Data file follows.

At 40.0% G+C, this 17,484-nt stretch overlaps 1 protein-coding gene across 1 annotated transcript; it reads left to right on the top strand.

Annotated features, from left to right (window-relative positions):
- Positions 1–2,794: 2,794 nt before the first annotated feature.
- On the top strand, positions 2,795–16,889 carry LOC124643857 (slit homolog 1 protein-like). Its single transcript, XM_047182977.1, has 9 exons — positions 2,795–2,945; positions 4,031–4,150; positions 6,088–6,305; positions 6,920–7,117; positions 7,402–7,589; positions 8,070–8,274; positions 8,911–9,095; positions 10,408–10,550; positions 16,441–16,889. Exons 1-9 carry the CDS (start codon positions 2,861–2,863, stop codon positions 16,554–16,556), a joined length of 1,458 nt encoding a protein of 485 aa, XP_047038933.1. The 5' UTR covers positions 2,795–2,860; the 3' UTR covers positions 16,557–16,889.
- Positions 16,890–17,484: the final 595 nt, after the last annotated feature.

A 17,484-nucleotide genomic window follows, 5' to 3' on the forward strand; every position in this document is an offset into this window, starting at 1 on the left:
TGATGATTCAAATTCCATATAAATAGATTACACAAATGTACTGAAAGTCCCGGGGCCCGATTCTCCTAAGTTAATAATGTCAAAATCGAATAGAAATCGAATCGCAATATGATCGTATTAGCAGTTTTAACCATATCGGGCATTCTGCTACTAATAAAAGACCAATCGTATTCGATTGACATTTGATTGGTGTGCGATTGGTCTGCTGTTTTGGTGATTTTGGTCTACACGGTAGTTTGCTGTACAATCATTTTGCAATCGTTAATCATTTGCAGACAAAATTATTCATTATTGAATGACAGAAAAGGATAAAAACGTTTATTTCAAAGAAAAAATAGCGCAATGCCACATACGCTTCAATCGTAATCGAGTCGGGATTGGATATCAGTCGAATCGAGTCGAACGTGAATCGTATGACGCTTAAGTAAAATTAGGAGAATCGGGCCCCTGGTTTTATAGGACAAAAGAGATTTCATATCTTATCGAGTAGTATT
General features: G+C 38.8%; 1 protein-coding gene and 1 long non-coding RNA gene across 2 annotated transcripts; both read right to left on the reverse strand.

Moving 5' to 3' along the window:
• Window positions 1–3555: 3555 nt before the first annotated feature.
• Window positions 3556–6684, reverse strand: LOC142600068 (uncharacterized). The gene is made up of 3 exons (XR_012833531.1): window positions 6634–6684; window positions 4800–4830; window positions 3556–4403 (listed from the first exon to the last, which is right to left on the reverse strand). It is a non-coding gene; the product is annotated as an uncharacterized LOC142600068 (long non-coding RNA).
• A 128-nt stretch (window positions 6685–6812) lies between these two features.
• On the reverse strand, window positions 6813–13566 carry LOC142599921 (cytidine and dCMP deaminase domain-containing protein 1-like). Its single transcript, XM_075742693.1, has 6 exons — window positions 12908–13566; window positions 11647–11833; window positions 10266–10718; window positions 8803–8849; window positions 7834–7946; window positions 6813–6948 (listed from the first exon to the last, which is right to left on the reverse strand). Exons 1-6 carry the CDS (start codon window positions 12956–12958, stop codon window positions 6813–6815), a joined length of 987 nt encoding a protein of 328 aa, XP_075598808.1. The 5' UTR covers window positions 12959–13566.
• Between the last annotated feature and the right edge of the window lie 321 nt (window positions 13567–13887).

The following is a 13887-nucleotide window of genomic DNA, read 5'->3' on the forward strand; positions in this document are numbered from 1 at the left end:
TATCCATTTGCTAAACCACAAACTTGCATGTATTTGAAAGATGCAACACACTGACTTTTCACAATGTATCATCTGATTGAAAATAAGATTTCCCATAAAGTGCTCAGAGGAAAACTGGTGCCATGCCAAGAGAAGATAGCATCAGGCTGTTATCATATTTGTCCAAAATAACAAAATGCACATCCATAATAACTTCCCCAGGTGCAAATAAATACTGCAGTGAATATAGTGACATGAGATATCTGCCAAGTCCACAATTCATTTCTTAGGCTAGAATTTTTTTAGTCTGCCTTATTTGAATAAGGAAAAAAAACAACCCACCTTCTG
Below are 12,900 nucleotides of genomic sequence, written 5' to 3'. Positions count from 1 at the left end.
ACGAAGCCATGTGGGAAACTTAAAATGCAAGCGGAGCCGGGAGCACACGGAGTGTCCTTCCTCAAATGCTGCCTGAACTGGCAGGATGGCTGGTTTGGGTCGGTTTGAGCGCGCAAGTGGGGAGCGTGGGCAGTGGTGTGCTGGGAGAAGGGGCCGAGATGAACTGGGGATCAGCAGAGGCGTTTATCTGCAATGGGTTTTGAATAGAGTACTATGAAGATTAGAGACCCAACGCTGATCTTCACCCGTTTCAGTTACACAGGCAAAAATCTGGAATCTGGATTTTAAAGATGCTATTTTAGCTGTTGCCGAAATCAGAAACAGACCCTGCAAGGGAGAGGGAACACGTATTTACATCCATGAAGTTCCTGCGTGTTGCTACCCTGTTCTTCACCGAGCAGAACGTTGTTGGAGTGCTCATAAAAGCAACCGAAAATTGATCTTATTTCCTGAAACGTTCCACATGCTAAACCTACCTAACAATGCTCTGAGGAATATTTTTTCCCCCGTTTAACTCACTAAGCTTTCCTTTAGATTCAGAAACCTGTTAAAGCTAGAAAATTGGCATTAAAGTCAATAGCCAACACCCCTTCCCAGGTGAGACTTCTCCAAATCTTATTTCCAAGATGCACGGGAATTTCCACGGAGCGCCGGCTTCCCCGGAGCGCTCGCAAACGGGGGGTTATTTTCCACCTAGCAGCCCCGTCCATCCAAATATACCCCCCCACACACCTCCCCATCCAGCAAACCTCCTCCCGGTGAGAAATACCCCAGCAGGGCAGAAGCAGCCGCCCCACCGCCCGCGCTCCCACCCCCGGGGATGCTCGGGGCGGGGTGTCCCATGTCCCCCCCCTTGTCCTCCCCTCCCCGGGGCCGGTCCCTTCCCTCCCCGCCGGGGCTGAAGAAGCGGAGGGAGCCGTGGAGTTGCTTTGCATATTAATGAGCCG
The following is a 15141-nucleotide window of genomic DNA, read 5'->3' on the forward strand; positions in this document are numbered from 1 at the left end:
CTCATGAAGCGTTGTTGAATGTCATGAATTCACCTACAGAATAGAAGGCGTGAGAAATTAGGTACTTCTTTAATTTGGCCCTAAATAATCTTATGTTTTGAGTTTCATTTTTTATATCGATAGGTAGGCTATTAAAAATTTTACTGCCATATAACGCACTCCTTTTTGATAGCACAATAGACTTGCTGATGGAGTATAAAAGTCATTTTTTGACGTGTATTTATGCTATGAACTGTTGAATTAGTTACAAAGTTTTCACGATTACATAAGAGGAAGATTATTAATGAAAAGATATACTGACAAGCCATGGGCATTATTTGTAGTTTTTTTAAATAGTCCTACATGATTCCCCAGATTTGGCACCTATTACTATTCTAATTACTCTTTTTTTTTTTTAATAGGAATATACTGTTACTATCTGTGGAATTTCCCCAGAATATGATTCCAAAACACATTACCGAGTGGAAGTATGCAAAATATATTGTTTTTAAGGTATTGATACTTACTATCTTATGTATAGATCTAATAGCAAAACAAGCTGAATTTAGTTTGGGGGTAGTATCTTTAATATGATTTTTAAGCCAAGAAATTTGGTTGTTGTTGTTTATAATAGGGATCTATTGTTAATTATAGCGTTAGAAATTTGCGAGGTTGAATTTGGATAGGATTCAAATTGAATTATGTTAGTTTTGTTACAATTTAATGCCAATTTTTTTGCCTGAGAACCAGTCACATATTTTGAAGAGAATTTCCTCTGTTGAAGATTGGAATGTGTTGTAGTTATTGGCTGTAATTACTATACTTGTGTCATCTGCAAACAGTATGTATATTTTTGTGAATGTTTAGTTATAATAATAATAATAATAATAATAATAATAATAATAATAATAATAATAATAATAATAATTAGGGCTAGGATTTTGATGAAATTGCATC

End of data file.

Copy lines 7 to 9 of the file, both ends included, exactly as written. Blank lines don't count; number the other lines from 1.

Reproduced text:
TGATGATTCAAATTCCATATAAATAGATTACACAAATGTACTGAAAGTCCCGGGGCCCGATTCTCCTAAGTTAATAATGTCAAAATCGAATAGAAATCGAATCGCAATATGATCGTATTAGCAGTTTTAACCATATCGGGCATTCTGCTACTAATAAAAGACCAATCGTATTCGATTGACATTTGATTGGTGTGCGATTGGTCTGCTGTTTTGGTGATTTTGGTCTACACGGTAGTTTGCTGTACAATCATTTTGCAATCGTTAATCATTTGCAGACAAAATTATTCATTATTGAATGACAGAAAAGGATAAAAACGTTTATTTCAAAGAAAAAATAGCGCAATGCCACATACGCTTCAATCGTAATCGAGTCGGGATTGGATATCAGTCGAATCGAGTCGAACGTGAATCGTATGACGCTTAAGTAAAATTAGGAGAATCGGGCCCCTGGTTTTATAGGACAAAAGAGATTTCATATCTTATCGAGTAGTATT
General features: G+C 38.8%; 1 protein-coding gene and 1 long non-coding RNA gene across 2 annotated transcripts; both read right to left on the reverse strand.

Moving 5' to 3' along the window: